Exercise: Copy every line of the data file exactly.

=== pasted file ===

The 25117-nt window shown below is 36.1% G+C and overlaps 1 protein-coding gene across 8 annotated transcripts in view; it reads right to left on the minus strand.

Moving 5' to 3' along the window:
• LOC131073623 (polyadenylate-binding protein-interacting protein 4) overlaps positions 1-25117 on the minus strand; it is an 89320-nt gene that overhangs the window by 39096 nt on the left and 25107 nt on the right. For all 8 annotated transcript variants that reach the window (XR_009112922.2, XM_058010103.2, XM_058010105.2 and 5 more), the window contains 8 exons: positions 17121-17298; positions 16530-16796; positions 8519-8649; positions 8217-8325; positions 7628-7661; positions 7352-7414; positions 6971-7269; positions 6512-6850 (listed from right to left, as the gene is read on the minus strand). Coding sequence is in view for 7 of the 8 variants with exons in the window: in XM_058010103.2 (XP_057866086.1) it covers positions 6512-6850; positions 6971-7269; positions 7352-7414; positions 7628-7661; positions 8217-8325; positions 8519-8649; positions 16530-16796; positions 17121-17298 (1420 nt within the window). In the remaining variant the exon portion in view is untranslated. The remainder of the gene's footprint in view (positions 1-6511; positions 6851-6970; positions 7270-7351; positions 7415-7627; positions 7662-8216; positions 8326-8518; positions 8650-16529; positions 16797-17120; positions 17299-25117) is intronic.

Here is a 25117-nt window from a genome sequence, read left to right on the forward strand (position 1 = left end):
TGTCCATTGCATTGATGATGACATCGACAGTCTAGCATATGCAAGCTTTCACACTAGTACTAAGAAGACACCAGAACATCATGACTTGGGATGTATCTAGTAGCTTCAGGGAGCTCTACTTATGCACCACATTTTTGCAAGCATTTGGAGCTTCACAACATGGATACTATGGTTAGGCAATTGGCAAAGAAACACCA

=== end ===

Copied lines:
The 25117-nt window shown below is 36.1% G+C and overlaps 1 protein-coding gene across 8 annotated transcripts in view; it reads right to left on the minus strand.

Moving 5' to 3' along the window:
• LOC131073623 (polyadenylate-binding protein-interacting protein 4) overlaps positions 1-25117 on the minus strand; it is an 89320-nt gene that overhangs the window by 39096 nt on the left and 25107 nt on the right. For all 8 annotated transcript variants that reach the window (XR_009112922.2, XM_058010103.2, XM_058010105.2 and 5 more), the window contains 8 exons: positions 17121-17298; positions 16530-16796; positions 8519-8649; positions 8217-8325; positions 7628-7661; positions 7352-7414; positions 6971-7269; positions 6512-6850 (listed from right to left, as the gene is read on the minus strand). Coding sequence is in view for 7 of the 8 variants with exons in the window: in XM_058010103.2 (XP_057866086.1) it covers positions 6512-6850; positions 6971-7269; positions 7352-7414; positions 7628-7661; positions 8217-8325; positions 8519-8649; positions 16530-16796; positions 17121-17298 (1420 nt within the window). In the remaining variant the exon portion in view is untranslated. The remainder of the gene's footprint in view (positions 1-6511; positions 6851-6970; positions 7270-7351; positions 7415-7627; positions 7662-8216; positions 8326-8518; positions 8650-16529; positions 16797-17120; positions 17299-25117) is intronic.

Here is a 25117-nt window from a genome sequence, read left to right on the forward strand (position 1 = left end):
TGTCCATTGCATTGATGATGACATCGACAGTCTAGCATATGCAAGCTTTCACACTAGTACTAAGAAGACACCAGAACATCATGACTTGGGATGTATCTAGTAGCTTCAGGGAGCTCTACTTATGCACCACATTTTTGCAAGCATTTGGAGCTTCACAACATGGATACTATGGTTAGGCAATTGGCAAAGAAACACCA